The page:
Sometimes, the question is wrong. I recall the young scientist whose work featured the discovery of a gene associated with breast cancer. After introducing himself at the beginning of his talk, he probed the audience with this memorable question: “Has anyone had a family member die of breast cancer?”
Naturally, the long silence that followed was not an indication that the audience was made of healthy individuals whose parents were healthy and grand parents were still in their prime. The presenter must have felt like someone listening to the SETI space probe waiting for a signal betraying intelligent life in the universe, for there seemed to be no life at all in this audience. The question was too personal and too risky: imagine someone had replied: “Yes. My mother died of breast cancer last week.” What would the presenter have responded?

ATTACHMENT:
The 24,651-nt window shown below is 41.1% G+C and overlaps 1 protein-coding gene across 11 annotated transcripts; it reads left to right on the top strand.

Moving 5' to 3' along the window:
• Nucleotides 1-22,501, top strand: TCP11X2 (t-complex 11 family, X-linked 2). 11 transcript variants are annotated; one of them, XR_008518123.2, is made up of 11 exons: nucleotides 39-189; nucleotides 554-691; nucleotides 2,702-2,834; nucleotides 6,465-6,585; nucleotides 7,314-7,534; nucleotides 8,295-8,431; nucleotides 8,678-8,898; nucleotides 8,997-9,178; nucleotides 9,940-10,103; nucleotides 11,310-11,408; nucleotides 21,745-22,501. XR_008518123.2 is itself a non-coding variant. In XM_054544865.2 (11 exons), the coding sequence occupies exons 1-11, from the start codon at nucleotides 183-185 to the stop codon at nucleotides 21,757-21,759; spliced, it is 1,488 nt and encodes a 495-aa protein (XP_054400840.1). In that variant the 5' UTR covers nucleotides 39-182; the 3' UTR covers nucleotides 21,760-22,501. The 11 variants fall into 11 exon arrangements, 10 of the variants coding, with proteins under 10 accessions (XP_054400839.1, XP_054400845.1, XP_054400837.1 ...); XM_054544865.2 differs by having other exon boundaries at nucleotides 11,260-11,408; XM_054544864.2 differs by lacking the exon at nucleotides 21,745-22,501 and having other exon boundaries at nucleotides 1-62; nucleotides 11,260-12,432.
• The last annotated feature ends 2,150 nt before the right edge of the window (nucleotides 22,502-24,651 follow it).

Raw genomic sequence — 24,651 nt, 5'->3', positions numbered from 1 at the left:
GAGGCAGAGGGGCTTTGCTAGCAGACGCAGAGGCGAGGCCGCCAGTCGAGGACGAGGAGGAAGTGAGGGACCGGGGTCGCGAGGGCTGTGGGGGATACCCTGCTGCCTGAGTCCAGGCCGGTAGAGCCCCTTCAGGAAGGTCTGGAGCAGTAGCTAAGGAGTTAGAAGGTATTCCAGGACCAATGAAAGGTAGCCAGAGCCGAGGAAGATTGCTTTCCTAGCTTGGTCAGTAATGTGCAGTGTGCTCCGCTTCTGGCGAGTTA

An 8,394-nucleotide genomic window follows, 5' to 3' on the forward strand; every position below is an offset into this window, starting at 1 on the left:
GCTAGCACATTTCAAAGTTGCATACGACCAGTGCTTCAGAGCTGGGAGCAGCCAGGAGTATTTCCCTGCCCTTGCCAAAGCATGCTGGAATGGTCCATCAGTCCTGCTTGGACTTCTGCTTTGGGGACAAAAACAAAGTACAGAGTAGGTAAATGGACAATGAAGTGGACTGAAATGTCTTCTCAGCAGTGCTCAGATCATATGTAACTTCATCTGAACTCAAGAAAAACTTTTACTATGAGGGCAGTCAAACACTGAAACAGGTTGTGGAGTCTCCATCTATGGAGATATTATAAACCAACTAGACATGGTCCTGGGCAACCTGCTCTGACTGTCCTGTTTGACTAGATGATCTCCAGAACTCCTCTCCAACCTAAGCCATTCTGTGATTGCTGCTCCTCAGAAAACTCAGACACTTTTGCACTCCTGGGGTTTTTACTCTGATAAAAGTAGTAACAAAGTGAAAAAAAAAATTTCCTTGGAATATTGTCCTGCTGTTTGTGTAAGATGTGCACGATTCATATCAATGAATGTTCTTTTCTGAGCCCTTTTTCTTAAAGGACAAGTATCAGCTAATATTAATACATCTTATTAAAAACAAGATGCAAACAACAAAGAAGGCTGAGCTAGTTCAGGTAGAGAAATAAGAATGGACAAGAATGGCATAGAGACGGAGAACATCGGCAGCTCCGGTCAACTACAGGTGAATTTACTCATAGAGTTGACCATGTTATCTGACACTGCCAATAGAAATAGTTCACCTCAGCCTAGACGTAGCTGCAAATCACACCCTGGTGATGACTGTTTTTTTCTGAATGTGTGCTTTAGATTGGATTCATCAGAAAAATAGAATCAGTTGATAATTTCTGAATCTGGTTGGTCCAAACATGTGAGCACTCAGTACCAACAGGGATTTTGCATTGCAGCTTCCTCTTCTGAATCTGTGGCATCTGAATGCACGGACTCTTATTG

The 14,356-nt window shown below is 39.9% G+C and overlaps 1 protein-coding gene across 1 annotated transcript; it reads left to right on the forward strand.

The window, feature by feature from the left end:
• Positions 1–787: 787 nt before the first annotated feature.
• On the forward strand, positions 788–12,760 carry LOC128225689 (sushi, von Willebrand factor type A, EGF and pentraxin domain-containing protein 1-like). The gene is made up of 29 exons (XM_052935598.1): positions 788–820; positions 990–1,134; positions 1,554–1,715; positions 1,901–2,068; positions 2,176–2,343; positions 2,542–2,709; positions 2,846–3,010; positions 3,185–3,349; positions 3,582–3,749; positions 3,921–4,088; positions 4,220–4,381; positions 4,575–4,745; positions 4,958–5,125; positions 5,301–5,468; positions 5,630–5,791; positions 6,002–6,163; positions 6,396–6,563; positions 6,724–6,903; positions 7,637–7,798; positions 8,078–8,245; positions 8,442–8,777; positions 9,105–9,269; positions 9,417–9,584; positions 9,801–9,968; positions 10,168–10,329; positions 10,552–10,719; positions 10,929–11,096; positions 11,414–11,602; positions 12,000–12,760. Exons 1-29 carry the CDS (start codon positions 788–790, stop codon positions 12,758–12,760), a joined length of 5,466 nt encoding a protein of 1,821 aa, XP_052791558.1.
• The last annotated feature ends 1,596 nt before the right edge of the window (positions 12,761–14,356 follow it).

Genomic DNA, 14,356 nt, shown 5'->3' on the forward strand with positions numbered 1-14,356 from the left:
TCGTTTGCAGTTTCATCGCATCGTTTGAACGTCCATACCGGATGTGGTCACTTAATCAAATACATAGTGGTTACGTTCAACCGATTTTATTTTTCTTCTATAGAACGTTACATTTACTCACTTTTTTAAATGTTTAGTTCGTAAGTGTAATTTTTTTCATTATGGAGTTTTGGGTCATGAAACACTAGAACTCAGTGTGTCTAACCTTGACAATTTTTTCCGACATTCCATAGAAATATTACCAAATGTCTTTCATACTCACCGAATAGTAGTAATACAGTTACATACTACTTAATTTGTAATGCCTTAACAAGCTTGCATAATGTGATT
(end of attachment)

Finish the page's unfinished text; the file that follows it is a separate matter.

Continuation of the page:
But most of all, the timing is wrong. At the beginning of a talk, the audience does not readily open up to someone they do not know. It adopts a wait-and-see attitude. The positively-charged presenter must create a low resistance channel to reach the neutral down-to-earth audience. And I know no better way to do that than by smiling and welcoming the audience. The presenter must also establish a potential difference (voltage) between him/her and the audience – for example, by creating a curiosity gap that the audience eagerly wants filled. The question is a good way to build that curiosity gap, particularly an intriguing, provocative question or statement like Friedman’s assertion that “the world is flat”. But that question must be rhetorical.
There is no need to force the audience into action at the beginning of your scientific talk. An audience that has had time to be interested in both the presenter and his/her topic is easier to engage.
By Jean-luc Lebrun